A closer look at Guadix

Situated on the northern side of the Sierra Nevada, Guadix can be found nestled into the foothills. A surprising and sudden appearance of a small but busy city, after a long drive across a flat plateau, long and straight Roman roads, and miles of planted Olive and Vine. A stunning picture surrounded by a frame of snow-capped peaks.

If you would like to explore the mountains of the Sierra Nevada during your trip to Spain, find our selection of Guadix holiday home rentals here.

sierra nevada

Going to town

Rising up from those fertile, agricultural surroundings, you'll discover in Guadix a fairly provincial place to visit, a walk along the tree-lined main street and the local shops might leave you wondering whether you've stepped through a time portal...if you're a follower of fashion then you might be slightly disappointed.

Old fashioned it might be, but quaint is sometimes good, and there are sights to see. Pedro Antonio de Alarcón of Three-Cornered Hat fame was from Guadix. He was born there in 1833. And then there's architecture by the turret and tower load. Let's go for a walk, and take a closer look at Guadix.


Where to start?

From every available viewpoint you'll see the cathedral, so let's start there. The Cathedral of The Incarnation is a sprawling Gothic build, a Baroque-style building started in the 16th century and built over a former Mosque. The red sandstone gleams in the afternoon Autumn sun, and local train tours start and end there every half hour, for €5 (correct at October 2014) you can hop on and see the local sights without wearing out your shoe leather if you wish. Inside is a paid-for experience, I wandered in after mass to have a look, but was ushered out again by a fussy little man brandishing an enormous key, who seemed keen to lock up and go for his pre-lunch tapa.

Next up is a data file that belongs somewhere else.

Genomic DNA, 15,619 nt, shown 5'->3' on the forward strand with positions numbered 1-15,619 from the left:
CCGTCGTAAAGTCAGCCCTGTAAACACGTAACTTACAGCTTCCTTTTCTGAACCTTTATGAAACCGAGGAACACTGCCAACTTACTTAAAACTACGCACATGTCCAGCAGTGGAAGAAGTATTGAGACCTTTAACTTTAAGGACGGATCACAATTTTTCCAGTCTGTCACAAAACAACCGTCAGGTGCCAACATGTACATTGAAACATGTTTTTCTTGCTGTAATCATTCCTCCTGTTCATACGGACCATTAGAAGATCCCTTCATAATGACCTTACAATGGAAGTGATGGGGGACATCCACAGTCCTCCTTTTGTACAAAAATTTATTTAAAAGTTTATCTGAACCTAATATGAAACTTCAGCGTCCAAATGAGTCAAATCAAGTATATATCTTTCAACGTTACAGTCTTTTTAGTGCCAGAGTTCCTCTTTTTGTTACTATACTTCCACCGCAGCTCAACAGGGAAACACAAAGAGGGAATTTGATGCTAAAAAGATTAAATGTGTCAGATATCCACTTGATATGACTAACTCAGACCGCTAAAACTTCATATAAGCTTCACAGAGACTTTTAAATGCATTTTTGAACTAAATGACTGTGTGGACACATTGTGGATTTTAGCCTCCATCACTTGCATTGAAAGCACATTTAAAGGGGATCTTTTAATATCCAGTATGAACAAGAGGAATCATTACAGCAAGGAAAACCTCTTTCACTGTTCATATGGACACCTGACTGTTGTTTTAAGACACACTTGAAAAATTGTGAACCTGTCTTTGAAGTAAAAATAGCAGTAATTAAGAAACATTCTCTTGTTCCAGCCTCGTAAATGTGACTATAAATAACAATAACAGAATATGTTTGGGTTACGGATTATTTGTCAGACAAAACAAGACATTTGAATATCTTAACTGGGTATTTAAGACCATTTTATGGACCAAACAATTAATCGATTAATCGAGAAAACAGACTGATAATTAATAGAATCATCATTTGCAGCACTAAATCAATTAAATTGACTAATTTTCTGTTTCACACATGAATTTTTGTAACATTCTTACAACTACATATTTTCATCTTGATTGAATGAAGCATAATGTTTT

If you do manage to get past him, there's also a museum inside with an audio guide.

Guadix cathedral

Main Plaza

To the left of the cathedral, cross over the road and head through one of the arches into the main square known as Las Palmas or Plaza de la Constitucion. Here you'll find the tourist office on the left, where you can pick up lots of local information and a walking map to continue your stroll. Outside, there are also many little bars and cafés under the porticoes offering good value Menu del Día options which are usually chalked up outside - these vary between €8 - €10 for a three-course lunch.

Food is local, fairly plain Spanish country food, well cooked and in season. I was pretty happy with these large clams as a tapas dish, cooked with garlic and sherry into a sticky sauce. Well, actually this photo just shows the shells, so you get the picture...


Meet the Flintstones

After lunch head up to the Barrio de las Cuevas, the cave district overlooking the town. Now, you might wonder what planet you're on up here! Overlooking the many spires, turrets and domed towers of Guadix, this is Flintstone country.

Undulating grass-covered hillsides are interspersed with sprouting chimneys wearing Don Quixotic hats. What looks like façades of normal houses are backed into the dug-out earth, everyone here lives an underground existence, as they have done since pre-historic times.


Cave Museum